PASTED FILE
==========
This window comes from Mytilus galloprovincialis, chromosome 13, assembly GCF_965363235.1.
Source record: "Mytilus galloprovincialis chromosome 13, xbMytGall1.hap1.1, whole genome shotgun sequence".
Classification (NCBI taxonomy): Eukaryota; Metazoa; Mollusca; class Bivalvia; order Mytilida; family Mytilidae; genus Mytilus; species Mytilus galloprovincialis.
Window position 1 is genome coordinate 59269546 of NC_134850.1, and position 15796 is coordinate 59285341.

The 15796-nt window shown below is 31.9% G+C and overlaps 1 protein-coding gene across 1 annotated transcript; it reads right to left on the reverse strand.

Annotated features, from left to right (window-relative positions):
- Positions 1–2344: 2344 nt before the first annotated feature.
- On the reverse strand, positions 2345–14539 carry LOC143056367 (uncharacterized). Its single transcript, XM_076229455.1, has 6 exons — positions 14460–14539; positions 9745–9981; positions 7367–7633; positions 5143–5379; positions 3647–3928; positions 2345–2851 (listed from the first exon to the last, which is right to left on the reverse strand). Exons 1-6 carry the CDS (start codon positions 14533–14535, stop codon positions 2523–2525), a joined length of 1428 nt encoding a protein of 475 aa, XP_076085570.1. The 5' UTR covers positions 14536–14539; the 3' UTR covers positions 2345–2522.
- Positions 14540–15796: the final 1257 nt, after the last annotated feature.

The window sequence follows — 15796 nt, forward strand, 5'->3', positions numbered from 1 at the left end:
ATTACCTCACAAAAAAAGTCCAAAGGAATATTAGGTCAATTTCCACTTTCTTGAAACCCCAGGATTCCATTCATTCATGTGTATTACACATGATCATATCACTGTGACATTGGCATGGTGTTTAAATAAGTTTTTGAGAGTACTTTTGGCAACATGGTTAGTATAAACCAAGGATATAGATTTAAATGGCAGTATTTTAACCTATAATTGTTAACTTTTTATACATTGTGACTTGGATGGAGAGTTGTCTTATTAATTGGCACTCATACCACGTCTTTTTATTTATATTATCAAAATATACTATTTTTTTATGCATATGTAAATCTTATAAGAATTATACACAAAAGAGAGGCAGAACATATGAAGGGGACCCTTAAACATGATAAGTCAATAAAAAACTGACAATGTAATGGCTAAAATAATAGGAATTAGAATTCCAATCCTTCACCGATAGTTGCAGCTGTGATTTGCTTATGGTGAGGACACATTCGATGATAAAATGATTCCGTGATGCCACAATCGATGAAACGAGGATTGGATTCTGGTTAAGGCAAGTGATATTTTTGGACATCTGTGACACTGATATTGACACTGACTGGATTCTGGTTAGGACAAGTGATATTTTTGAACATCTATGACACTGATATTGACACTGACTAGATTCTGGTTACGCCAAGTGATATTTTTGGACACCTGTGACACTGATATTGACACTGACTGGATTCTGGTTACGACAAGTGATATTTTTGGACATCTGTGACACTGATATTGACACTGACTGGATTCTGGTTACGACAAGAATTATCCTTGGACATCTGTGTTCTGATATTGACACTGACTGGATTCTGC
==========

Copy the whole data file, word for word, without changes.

This window comes from Mytilus galloprovincialis, chromosome 13, assembly GCF_965363235.1.
Source record: "Mytilus galloprovincialis chromosome 13, xbMytGall1.hap1.1, whole genome shotgun sequence".
Classification (NCBI taxonomy): Eukaryota; Metazoa; Mollusca; class Bivalvia; order Mytilida; family Mytilidae; genus Mytilus; species Mytilus galloprovincialis.
Window position 1 is genome coordinate 59269546 of NC_134850.1, and position 15796 is coordinate 59285341.

The 15796-nt window shown below is 31.9% G+C and overlaps 1 protein-coding gene across 1 annotated transcript; it reads right to left on the reverse strand.

Annotated features, from left to right (window-relative positions):
- Positions 1–2344: 2344 nt before the first annotated feature.
- On the reverse strand, positions 2345–14539 carry LOC143056367 (uncharacterized). Its single transcript, XM_076229455.1, has 6 exons — positions 14460–14539; positions 9745–9981; positions 7367–7633; positions 5143–5379; positions 3647–3928; positions 2345–2851 (listed from the first exon to the last, which is right to left on the reverse strand). Exons 1-6 carry the CDS (start codon positions 14533–14535, stop codon positions 2523–2525), a joined length of 1428 nt encoding a protein of 475 aa, XP_076085570.1. The 5' UTR covers positions 14536–14539; the 3' UTR covers positions 2345–2522.
- Positions 14540–15796: the final 1257 nt, after the last annotated feature.

The window sequence follows — 15796 nt, forward strand, 5'->3', positions numbered from 1 at the left end:
ATTACCTCACAAAAAAAGTCCAAAGGAATATTAGGTCAATTTCCACTTTCTTGAAACCCCAGGATTCCATTCATTCATGTGTATTACACATGATCATATCACTGTGACATTGGCATGGTGTTTAAATAAGTTTTTGAGAGTACTTTTGGCAACATGGTTAGTATAAACCAAGGATATAGATTTAAATGGCAGTATTTTAACCTATAATTGTTAACTTTTTATACATTGTGACTTGGATGGAGAGTTGTCTTATTAATTGGCACTCATACCACGTCTTTTTATTTATATTATCAAAATATACTATTTTTTTATGCATATGTAAATCTTATAAGAATTATACACAAAAGAGAGGCAGAACATATGAAGGGGACCCTTAAACATGATAAGTCAATAAAAAACTGACAATGTAATGGCTAAAATAATAGGAATTAGAATTCCAATCCTTCACCGATAGTTGCAGCTGTGATTTGCTTATGGTGAGGACACATTCGATGATAAAATGATTCCGTGATGCCACAATCGATGAAACGAGGATTGGATTCTGGTTAAGGCAAGTGATATTTTTGGACATCTGTGACACTGATATTGACACTGACTGGATTCTGGTTAGGACAAGTGATATTTTTGAACATCTATGACACTGATATTGACACTGACTAGATTCTGGTTACGCCAAGTGATATTTTTGGACACCTGTGACACTGATATTGACACTGACTGGATTCTGGTTACGACAAGTGATATTTTTGGACATCTGTGACACTGATATTGACACTGACTGGATTCTGGTTACGACAAGAATTATCCTTGGACATCTGTGTTCTGATATTGACACTGACTGGATTCTGC